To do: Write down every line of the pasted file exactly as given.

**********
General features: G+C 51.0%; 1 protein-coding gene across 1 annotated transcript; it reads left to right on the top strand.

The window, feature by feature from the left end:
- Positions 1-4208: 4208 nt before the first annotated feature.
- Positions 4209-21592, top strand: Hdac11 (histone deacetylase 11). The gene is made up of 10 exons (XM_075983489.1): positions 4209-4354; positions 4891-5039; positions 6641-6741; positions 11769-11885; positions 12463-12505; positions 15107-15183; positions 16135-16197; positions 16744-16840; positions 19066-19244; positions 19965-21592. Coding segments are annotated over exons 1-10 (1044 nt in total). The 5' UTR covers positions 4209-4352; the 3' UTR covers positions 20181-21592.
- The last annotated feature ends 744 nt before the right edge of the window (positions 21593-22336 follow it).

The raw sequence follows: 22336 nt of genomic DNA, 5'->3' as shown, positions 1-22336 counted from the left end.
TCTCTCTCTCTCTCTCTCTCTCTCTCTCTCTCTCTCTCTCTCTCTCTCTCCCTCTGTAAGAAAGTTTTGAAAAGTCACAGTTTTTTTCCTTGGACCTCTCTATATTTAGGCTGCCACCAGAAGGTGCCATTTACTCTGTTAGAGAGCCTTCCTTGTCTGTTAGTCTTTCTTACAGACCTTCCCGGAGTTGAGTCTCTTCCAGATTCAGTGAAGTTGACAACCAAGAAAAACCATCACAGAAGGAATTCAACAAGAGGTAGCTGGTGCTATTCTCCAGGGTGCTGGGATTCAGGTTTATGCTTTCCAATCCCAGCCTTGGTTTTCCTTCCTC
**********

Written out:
General features: G+C 51.0%; 1 protein-coding gene across 1 annotated transcript; it reads left to right on the top strand.

The window, feature by feature from the left end:
- Positions 1-4208: 4208 nt before the first annotated feature.
- Positions 4209-21592, top strand: Hdac11 (histone deacetylase 11). The gene is made up of 10 exons (XM_075983489.1): positions 4209-4354; positions 4891-5039; positions 6641-6741; positions 11769-11885; positions 12463-12505; positions 15107-15183; positions 16135-16197; positions 16744-16840; positions 19066-19244; positions 19965-21592. Coding segments are annotated over exons 1-10 (1044 nt in total). The 5' UTR covers positions 4209-4352; the 3' UTR covers positions 20181-21592.
- The last annotated feature ends 744 nt before the right edge of the window (positions 21593-22336 follow it).

The raw sequence follows: 22336 nt of genomic DNA, 5'->3' as shown, positions 1-22336 counted from the left end.
TCTCTCTCTCTCTCTCTCTCTCTCTCTCTCTCTCTCTCTCTCTCTCTCTCCCTCTGTAAGAAAGTTTTGAAAAGTCACAGTTTTTTTCCTTGGACCTCTCTATATTTAGGCTGCCACCAGAAGGTGCCATTTACTCTGTTAGAGAGCCTTCCTTGTCTGTTAGTCTTTCTTACAGACCTTCCCGGAGTTGAGTCTCTTCCAGATTCAGTGAAGTTGACAACCAAGAAAAACCATCACAGAAGGAATTCAACAAGAGGTAGCTGGTGCTATTCTCCAGGGTGCTGGGATTCAGGTTTATGCTTTCCAATCCCAGCCTTGGTTTTCCTTCCTC